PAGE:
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Rookie winger David Pastrnak will remain with Bruins

Bruins winger David Pastrnak scored two goals against the Lightning after potting a pair against the Flyers. elise amendola/Associated Press

The Bruins didn’t even wait until No. 9 was over.

While David Pastrnak was in the dressing room for the first-period intermission Thursday night, Bruins general manager Peter Chiarelli announced the rookie would remain with the club for his 10th game and beyond, burning the first year of the winger’s entry-level contract.

“We’re going to commit to him to play up here,” Chiarelli said. “I feel that he’s done very well in his apprenticeship in Providence, which I think has been the most important progressive step in his development.

“He went down there and he did what we told him to do, which was play without the puck, play heavier, play on the wall, the defensive wall, offensive battles . . . I think in all of this, in making this decision, we really scrutinized his play in Providence and we felt that he was able to play and excel at that level with the proper physicality for him and against the proper physicality.

“We’re happy to make that decision.”


It was a decision that coach Claude Julien called “pretty unanimous . . . As far as I was concerned as a coach, I wanted him on my team. I think management felt the same way.”

The announcement doesn’t guarantee Pastrnak a spot in the lineup every night, or even a spot in Boston. Chiarelli said that, depending on how he continues to play, Pastrnak, 18, could even do another game or two in Providence.

“It’s definitely good news,” David Krejci said. “He’s really excited, but he also knows that he has to prove that he belongs here every day, in practice and in the games, and he knows it. It’s exciting. It’s exciting for me as well, and I have a Czech buddy, so looking forward to finishing the season with him.”

(There is another benchmark in terms of the CBA and Pastrnak’s contract: the 40-game mark. If Pastrnak remains on the roster for 40 games, it means that he would be a year closer to free agency. Chiarelli said that will be taken in account, and “if his play is waning to the extent that we have to look at that again, we might.”)


The Bruins also weighed heavily the two games in which the rookie blossomed, scoring two goals against the Flyers on Saturday and two more against the Lightning on Tuesday. He was scintillating in those games, using his speed and skill to complete the Milan Lucic-Krejci line admirably.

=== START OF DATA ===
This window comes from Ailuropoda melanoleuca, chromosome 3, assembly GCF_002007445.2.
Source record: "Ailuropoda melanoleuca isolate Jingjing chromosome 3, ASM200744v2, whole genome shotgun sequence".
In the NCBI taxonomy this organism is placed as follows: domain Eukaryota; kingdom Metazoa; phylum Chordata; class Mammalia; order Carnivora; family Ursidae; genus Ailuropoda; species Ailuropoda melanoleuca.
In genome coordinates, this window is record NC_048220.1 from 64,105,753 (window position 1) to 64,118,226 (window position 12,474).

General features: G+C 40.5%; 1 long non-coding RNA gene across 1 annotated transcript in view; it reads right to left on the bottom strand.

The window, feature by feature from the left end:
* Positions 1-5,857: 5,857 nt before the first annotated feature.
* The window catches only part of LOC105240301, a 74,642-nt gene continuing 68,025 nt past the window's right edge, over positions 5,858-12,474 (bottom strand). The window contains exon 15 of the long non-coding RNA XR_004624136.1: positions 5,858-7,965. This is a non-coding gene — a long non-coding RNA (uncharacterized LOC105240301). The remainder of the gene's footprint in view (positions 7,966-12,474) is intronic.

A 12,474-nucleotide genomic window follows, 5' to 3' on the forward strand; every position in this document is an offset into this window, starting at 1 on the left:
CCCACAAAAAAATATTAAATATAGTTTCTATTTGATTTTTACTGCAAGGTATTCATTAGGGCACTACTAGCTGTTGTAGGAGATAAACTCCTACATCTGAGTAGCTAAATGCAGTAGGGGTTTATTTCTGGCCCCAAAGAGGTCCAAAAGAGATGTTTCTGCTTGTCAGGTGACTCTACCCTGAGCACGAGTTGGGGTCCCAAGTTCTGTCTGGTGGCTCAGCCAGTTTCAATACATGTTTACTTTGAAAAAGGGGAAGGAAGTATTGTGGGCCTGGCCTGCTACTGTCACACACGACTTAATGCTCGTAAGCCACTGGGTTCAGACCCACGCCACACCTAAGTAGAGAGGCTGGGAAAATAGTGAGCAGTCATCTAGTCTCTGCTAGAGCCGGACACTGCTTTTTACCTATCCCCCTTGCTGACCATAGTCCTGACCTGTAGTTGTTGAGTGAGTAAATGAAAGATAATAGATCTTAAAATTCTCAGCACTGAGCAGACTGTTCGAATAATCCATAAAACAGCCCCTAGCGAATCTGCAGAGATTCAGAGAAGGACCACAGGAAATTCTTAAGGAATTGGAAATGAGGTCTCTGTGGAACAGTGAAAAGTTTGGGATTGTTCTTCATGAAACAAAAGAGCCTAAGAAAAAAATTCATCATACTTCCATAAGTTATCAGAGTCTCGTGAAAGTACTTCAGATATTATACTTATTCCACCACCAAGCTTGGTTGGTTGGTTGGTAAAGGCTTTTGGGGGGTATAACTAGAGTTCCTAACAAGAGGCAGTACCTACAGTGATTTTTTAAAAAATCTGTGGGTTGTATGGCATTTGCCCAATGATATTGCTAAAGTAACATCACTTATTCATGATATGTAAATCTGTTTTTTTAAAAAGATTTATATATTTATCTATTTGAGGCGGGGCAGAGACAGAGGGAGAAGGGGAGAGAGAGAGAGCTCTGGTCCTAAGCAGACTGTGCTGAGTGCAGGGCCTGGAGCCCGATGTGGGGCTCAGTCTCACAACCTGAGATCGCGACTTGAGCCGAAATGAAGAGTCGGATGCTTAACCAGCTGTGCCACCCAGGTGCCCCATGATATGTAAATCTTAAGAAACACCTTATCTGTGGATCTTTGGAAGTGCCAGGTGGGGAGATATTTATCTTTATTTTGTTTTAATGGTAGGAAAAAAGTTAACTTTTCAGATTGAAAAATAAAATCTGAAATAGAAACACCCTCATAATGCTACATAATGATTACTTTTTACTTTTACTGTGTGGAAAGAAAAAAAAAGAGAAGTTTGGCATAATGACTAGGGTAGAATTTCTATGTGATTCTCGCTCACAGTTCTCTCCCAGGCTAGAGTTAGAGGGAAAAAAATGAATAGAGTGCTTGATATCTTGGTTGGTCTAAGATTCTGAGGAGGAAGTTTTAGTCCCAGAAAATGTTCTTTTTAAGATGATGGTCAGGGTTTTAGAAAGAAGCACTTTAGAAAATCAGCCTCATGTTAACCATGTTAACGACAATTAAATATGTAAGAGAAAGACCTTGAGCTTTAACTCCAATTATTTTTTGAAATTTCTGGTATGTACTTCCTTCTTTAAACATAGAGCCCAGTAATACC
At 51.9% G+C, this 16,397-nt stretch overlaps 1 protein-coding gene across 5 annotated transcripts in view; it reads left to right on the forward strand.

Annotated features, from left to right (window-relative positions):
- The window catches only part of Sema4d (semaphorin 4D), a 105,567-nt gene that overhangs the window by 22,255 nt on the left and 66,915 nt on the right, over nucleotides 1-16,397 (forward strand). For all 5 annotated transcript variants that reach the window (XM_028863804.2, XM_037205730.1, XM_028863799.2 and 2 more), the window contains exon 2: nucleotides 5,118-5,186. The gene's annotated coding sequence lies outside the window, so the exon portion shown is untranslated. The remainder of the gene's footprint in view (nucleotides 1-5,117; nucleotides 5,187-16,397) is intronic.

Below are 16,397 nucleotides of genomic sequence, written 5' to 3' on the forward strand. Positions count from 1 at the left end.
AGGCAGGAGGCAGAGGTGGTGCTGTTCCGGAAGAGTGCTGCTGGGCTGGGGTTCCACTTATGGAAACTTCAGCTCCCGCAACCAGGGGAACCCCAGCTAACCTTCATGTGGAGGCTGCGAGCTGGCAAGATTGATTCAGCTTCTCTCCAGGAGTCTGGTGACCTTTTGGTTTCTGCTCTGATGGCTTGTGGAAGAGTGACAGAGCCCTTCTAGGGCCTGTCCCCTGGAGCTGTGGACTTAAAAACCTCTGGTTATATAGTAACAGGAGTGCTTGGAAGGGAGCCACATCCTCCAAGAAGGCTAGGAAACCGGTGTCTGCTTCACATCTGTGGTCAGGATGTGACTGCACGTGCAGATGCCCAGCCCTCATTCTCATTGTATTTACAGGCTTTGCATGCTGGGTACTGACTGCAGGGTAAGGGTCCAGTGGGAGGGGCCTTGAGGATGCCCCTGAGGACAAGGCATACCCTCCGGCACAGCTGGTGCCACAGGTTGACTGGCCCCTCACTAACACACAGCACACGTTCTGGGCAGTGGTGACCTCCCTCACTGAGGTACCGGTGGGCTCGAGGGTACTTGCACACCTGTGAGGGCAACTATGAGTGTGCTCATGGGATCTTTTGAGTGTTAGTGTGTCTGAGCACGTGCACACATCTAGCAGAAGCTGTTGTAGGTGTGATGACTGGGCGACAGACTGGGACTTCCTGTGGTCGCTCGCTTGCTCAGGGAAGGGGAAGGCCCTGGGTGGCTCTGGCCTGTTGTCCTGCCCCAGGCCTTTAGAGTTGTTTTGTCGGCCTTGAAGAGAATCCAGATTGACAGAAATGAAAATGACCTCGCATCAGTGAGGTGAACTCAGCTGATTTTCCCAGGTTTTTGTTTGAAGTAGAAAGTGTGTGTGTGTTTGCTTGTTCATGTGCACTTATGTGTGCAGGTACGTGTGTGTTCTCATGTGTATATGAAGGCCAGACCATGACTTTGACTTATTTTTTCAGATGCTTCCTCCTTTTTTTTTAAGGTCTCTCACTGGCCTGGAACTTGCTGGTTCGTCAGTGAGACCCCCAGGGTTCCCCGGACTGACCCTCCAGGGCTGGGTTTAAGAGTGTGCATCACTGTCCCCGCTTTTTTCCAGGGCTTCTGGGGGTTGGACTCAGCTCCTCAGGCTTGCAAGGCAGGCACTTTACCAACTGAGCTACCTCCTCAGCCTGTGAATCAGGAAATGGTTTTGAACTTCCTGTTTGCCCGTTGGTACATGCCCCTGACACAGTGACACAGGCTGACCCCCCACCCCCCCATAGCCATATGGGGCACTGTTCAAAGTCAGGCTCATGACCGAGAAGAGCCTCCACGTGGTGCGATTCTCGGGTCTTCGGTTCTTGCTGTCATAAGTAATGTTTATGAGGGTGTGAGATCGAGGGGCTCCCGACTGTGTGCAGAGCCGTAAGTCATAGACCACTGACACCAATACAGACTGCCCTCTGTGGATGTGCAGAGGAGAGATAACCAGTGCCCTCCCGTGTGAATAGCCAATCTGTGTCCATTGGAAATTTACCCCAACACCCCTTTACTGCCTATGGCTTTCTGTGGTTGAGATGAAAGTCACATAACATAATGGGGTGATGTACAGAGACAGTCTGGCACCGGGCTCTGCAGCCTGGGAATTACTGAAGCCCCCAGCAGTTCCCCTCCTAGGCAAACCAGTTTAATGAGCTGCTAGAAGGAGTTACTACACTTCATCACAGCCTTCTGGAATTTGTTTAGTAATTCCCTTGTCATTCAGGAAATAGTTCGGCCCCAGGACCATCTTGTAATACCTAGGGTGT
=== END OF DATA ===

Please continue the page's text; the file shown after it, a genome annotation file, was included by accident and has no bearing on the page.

There are concerns about Pastrnak’s stamina and his ability to stand up physically to the everyday beating an NHL player absorbs. Asked about the 167-pounder, Chiarelli quickly corrected a reporter: “172 now.”

“He has actually gained weight,” Chiarelli said. “He’s a strong, wiry kid. But that’s true, that’s one of the concerns.

“But he’s a smart player and one of the things we told him when we first sent him down to Providence was this is one of the reasons why you’re going down, is we don’t want you to put yourself in vulnerable positions because he tends to do that a little bit the way he makes plays. Nobody’s perfect. There may be instances where he exposes himself. But he went down there with that being one of the things to work on, and he worked on it.”

But his presence has proven to be a boost to a team that needed it.


“This is the next step in the development piece, and it doesn’t mean you’ve got a lock,” Chiarelli said he explained to Pastrnak. “Nothing’s guaranteed in life. But you’ve earned it. You went down and did what we told you to do.”

Priorities changing

The Pastrnak decision means Chiarelli might not have to seek a right wing on the trade market.

“Always trying to improve our team,’’ said the GM. “This helps, in the sense that he’s shown some chemistry with that line.’’ I

Chiarelli acknowledges the team’s needs might not be the same as they were a month ago.

“We’ll see how this group continues to evolve,” he said. “It’s not as pressing as before.”

Marchand on hot seat

The Department of Player Safety is reviewing a Brad Marchand apparent slew foot on Derick Brassard from the second period. The incident, which occurred when the players were going after a puck in the corner, went unpenalized.

Marchand did not address the media after the game, but Brassard clearly did not like the hit.

“You go to the corner with them and you go shoulder to shoulder, but he brings his leg in the back and I felt like I had a slew foot there,” Brassard said. “I don’t want to find any excuses about it, I don’t want to be crybaby or anything, but it could’ve been dangerous and it could be a game changer. It could’ve been a five-on-three and probably could be back in the game, but the referees said it was a clean hit, I guess.”


Marchand has been fined for a slew foot before.

McQuaid gets dinged

Kevin Hayes got his stick up high in the face of Adam McQuaid at 17:12 of the second period, with the blade appearing to hit McQuaid under the left eye. The defenseman went down hard, and he went to the dressing room immediately. He returned for the start of the third . . . Chris Kelly had gone two regular seasons without a fight but has two this season. After Chris Kreider boarded Carl Soderberg in the third period, Kelly fought Kreider, earning an instigator penalty and a 10-minute misconduct in addition to the fighting major. “You want to stick up for your teammates, and I like Carl,” Kelly said . . . Jordan Caron and Matt Bartkowski were Boston’s healthy scratches.